I had approached the saddle on trail 270B from the south. Right in the saddle at 9300' there is a junction. Trail 270D up to the peak heads off to the right going uphill, and just another hundred or so yards along 270B past the first junction you can see 269 peel off to the left and gradually go downhill toward Mormon Creek, my destination. I had taken my pack off and strolled over to the intersection of 269 and was walking back to my pack when something called my attention behind me. I looked back to see a bear walking down the trail directly toward me, about a hundred yards away. First reactions: Cool! A bear! But that ended quickly when he continued to come on. Thinking he had just not seen me I shouted out loudly Hey! Hey! Hey! and clapped my hands. Everyone knows that Arizona black bears are just big cuddly puppy dogs and the mere sight of a human will send them flying. He very obviously took notice of my shouting and proceeded to come on, increasing his pace from stroll to purposeful walk, all the while looking straight at me. Seventy-five yards now and closing. Head down, gazing right at me. Clear, open, flat trail between us. This is not what is supposed to happen! Sadly, there were no bear pundits around to give him instruction on proper bear behavior. It is remarkable how quickly your mind processes thoughts under such circumstances. Do I run? Abandon my pack and head back up the trail on which I had come? What if that had been his intended direction in the first place? How far do I go? Grab my pack and take off? Maybe he would smell the food in my pack. Do I really want to flee now that he has me fixed in his sights? What message does that send him? For better or worse I decided to stand my ground. Summoning all available testosterone and using my deepest and loudest command voice I shout STOP! He does. We are less than seventy-five yards apart and he just stands there looking at me. Ten seconds go by. Twenty. I shout again. No reaction. More seconds tick by. I shout again. This time he stands up on his hind legs and turns slightly to his right and puts his front paws on the big fir tree next to him. I am not an expert in bear behavior but I'm pretty sure that this was not intended as a show of submission. He is taller than I am, and I only now notice just how big he is. I hear that a 250 lb bear is big for Arizona. He could not have been a pound less and was probably a good bit more. After a few seconds like this he drops again to all fours and takes a few more steps toward me, then stops. So here we are again in the stand-off. He is motionless directly facing me, head down. Now I begin to anthropomorphise the bear's thoughts: maybe he is just thinking "This knucklehead is right in my way and I want to go south. And I'm supposed to move aside for him?" Or worse yet I figure for him it boils down to three simple options: run, fight, or hunt. He has already seemed to eliminate the first possibility and I don't care for options two or three. Every additional second that elapses while the gears in his mind grind through his bear calculus seems to tilt the outcome more toward those options. He is not afraid and I am certainly not intimidating to him. I need to break the stalemate so I decide maybe I should do just that and try to be a little bit more intimidating. I begin to growl and snap my teeth together as loudly as I can, and I take a couple steps toward him. At this point in the narrative I can hear the bear pundits pontificating on my foolishness, but hey, Mr. bear pundit, I didn't see you there. A sixty second stare-down mind meld with a big bear and nobody around for miles can make you do foolish things. It seemed to work. As if in disgust he slowly turned to his right and ambled back up the trail, then took the left fork down 269 toward Mormon Creek, right where I need to go.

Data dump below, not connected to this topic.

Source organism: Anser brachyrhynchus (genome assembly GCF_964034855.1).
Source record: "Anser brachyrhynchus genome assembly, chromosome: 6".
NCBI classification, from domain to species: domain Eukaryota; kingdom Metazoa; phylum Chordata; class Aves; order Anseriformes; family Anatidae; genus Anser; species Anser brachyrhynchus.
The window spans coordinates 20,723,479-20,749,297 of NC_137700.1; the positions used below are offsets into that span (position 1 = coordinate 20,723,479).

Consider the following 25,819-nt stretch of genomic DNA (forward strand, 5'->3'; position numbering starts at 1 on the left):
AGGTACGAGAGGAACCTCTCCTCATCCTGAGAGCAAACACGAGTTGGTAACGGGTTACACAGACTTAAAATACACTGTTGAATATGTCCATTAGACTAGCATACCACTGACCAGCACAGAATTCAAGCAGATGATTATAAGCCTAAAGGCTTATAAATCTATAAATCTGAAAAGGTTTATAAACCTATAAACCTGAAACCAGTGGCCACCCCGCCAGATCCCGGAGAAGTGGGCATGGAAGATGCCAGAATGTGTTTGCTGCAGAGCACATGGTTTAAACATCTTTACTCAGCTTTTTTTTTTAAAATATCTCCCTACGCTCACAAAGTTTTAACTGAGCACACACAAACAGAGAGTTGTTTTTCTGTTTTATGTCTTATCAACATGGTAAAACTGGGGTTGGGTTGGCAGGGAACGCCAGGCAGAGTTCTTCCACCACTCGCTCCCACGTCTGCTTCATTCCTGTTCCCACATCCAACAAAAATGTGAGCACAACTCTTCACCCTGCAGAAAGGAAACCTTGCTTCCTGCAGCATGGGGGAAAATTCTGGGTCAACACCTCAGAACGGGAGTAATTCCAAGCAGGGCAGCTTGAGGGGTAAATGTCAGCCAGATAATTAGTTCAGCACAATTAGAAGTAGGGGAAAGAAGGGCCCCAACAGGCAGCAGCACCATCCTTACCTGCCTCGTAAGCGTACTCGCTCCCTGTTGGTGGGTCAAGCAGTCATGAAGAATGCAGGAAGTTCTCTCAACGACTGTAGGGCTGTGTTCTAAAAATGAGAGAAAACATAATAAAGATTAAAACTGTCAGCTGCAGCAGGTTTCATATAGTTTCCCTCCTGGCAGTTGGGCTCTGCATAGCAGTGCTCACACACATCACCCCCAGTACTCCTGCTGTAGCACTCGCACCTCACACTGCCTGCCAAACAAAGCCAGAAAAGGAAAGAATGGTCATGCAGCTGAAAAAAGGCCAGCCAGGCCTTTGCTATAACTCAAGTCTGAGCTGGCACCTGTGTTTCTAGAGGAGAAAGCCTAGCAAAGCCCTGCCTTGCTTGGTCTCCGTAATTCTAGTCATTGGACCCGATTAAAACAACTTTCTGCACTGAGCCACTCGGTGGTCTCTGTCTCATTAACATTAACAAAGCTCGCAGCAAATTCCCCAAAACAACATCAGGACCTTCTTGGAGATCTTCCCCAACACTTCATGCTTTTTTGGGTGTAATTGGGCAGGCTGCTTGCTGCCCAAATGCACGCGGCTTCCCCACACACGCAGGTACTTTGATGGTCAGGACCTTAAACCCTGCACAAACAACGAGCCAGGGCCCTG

A long string of deleted expletives follows. I had just backed down a big bear on his own ground, and now I had to chase him. Long, long string of expletives. It seemed possible that he might misinterpret my intentions and feel threatened, or merely lose patience with this latest example of puny human that periodically invades his world and expects him always to defer. I half considered going the long way back around to the truck but eventually decided that no, I was going forward. I waited about ten minutes, all the while shouting and growling so he could hear me. Then after taking my keys and wallet from my pack and placing them in my pocket, squaring my cap firmly on my head with the bill reversed, and with my pack in as easily removable condition as may be had, I proceeded forward. I moved slowly and continued to bark and growl, listening, sniffing, and swiveling my head. Said in all admiration, deep in the heart of the Chiricahuas it felt like Apache country. Every burnt tree trunk looked just like a bear. I searched for his tracks along the trail but did not see them even where I had watched him walk. The ground was just too hard there. This continued for about a half-mile until I found a stretch of sandy trail where I could clearly see boot prints, but no bear tracks. I felt better that I was past him but took little comfort in the knowledge that he had probably just stepped off the trail and watched while I passed. It had been a solid thirty minute adrenaline buzz.

Never saw him again and it was uneventful down the trail to the truck. As with all such things that turn out well memory quickly morphs it into a positive and grand little adventure. Good weekend. Good bear.
"All is as thinking makes it so."

- Marcus Aurelius